Month February 2014

Month February 2014

Akros wins MESA grant

`Andy Prinsen February 27, 2014
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Akros has been awarded a grant from the Malaria Eradication Scientific Alliance (MESA) to continue the push towards malaria elimination in Lusaka, Zambia. The grant of almost USD $200,000 will be used to 1) Develop risk maps of residual transmission and the risk of onward transmission from imported malaria cases and 2) Assess sensitivity of risk maps to target malaria interventions to stop the importation and spread of malaria transmission in Lusaka, Zambia.

Malaria Indicator Surveys conducted in 2010 and 2012 found zero malaria parasite infections among children under the age of five during high transmission season. However, confirmed malaria cases were still reported at health facilities, likely due to small pockets of residual malaria transmission and malaria being transported into Lusaka through people returning to Lusaka from outlying regions. These pockets must be eliminated to achieve zero transmission and imported malaria cases must not be allowed to re-establish transmission once malaria elimination is achieved.

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Over 1,100 bicycles distributed to CHWs

`Andy Prinsen February 20, 2014
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Zambia continues to work toward the ambitious goal of eliminating malaria in five zones by 2015. To make this goal a reality, myriad partners are working together on every level from the molecular to the administrative to the on-the-ground Community Health Workers (CHWs). These CHWs are responsible for visiting houses of those who present with active malaria cases at the clinic level and then testing the neighbors in the immediate area through a program Akros helped pilot called Reactive Case Detection. Often the distance to these active cases is significant despite the large number of CHWs, and visiting every case on foot can be an overwhelming and at times unachievable task.

So last week, the Government Republic of Zambia in partnership with PATH-MACEPA, Akros and World Bicycle Relief distributed over 1,100 bicycles to community health workers across seven districts in Zambia’s southern province. The distribution ceremonies took place from February 10 – 14 and were attended by village chiefs and leaders, ministry officials and partner organizations. The ceremonies included dramas, dancing, and an official handover of each and every bicycle to the very excited CHWs.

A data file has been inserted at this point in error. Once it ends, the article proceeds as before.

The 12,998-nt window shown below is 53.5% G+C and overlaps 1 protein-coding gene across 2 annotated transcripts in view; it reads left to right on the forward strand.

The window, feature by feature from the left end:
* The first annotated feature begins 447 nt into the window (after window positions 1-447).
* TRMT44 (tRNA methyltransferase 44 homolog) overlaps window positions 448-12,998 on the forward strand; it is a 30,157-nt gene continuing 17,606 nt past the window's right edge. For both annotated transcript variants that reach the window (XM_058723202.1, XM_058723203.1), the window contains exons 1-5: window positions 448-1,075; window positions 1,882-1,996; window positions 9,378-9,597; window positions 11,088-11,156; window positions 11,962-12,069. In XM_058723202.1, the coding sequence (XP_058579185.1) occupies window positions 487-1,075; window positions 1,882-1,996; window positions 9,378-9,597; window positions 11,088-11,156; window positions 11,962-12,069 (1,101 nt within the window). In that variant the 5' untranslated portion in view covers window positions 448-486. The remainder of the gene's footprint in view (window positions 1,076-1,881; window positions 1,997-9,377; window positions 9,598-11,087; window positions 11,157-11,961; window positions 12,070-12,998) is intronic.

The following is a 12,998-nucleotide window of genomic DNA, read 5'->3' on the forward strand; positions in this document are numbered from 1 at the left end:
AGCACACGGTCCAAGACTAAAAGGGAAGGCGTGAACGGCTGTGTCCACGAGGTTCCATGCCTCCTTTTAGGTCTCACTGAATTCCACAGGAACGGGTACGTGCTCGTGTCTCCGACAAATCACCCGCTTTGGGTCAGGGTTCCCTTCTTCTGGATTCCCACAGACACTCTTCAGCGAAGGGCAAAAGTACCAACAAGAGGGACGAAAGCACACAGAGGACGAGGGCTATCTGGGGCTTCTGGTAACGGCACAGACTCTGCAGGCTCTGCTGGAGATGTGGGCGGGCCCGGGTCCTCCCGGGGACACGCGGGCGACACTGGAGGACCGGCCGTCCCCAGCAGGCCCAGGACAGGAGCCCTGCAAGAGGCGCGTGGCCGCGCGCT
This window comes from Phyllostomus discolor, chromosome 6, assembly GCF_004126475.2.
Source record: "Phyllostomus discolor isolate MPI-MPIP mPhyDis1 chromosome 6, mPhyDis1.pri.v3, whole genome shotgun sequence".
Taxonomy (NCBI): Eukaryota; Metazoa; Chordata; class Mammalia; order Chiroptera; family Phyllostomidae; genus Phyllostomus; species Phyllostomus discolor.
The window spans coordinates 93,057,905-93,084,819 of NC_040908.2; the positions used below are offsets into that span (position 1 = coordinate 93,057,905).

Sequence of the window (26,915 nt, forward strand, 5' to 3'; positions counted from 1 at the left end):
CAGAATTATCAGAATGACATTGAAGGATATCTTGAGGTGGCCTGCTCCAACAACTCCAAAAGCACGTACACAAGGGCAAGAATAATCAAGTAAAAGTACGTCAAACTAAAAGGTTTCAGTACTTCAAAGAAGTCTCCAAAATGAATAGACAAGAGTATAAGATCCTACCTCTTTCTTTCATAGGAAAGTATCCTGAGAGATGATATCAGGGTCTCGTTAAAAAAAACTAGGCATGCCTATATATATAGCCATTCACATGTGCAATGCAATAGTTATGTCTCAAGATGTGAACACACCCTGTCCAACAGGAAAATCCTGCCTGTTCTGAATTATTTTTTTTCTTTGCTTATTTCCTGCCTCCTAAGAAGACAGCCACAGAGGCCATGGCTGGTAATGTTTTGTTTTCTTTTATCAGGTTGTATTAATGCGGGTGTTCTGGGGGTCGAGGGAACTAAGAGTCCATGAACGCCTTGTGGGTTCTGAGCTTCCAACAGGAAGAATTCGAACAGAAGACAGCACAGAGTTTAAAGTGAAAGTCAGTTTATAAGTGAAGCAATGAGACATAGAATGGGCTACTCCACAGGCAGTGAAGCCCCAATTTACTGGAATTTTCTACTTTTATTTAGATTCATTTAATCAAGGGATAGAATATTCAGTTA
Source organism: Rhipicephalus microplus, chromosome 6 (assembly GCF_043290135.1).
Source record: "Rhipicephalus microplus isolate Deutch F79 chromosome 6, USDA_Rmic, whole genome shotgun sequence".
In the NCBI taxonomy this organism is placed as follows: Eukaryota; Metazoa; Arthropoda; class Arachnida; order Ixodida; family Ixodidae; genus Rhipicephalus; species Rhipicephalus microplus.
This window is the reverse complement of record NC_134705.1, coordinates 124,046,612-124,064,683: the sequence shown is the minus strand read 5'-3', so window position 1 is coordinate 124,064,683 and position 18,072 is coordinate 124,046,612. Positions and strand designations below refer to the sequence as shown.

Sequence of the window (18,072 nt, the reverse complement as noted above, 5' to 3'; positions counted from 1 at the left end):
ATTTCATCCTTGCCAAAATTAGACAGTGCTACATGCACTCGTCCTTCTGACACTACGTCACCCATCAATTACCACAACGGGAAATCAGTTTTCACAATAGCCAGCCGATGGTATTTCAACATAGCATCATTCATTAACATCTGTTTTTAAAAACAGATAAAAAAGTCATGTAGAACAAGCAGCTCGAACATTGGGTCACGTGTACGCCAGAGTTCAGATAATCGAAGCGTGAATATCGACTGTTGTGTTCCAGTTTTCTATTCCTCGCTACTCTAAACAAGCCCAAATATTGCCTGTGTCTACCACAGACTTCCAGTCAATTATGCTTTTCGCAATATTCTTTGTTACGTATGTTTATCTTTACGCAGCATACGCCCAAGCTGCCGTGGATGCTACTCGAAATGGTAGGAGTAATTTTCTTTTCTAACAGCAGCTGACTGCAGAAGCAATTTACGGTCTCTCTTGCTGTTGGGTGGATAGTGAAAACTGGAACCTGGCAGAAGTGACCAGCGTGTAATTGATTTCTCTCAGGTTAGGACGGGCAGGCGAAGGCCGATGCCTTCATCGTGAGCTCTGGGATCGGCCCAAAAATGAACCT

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Akros finishes installation of advanced molecular lab

`Andy Prinsen February 18, 2014
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Akros has received the last major shipment of equipment for the newly installed molecular container lab at the Zambia National Malaria Control Centre (NMCC) through our collaborators at the Harvard School of Public Health. This lab will enable in-country technicians to perform a wide range of molecular investigations including genotypic analysis of malaria parasites and mosquito specimens, and it came at a fraction of the cost of traditionally constructed laboratories.

“For the first time, Zambia NMCC will have the resources and the throughput to perform genotypic analysis in-country,” said Dan Bridges, Director of Research for Akros. “This will expose Zambian scientists to new techniques, paradigms and enable the NMCC to remain at the forefront of understanding malaria.”

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NMCC, Akros recognized by DHIS2 creators

`Andy Prinsen February 6, 2014
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The creators of the DHIS2 platform have recognized Zambia’s National Malaria Control Center and Akros for their implementation of the DHIS2 mobile reporting system at the community level.

One long standing and successful deployment has been driven by a Malaria program run by the National Malaria Control Center in Zambia. The system is used for mobile reporting from health workers at health clinics and voluntary community health workers in the villages, with each of the two user groups reporting on key data that is relevant for their tasks and responsibilities. The project uses the DHIS Mobile Java clients for aggregate reporting, connected to a national DHIS2 instance that is also available for other projects and programs to share. The project supplies low cost mobile phones and prepaid SIM cards for health workers to report with, and the client uses mobile data (GPRS) to send information to the DHIS2 server.

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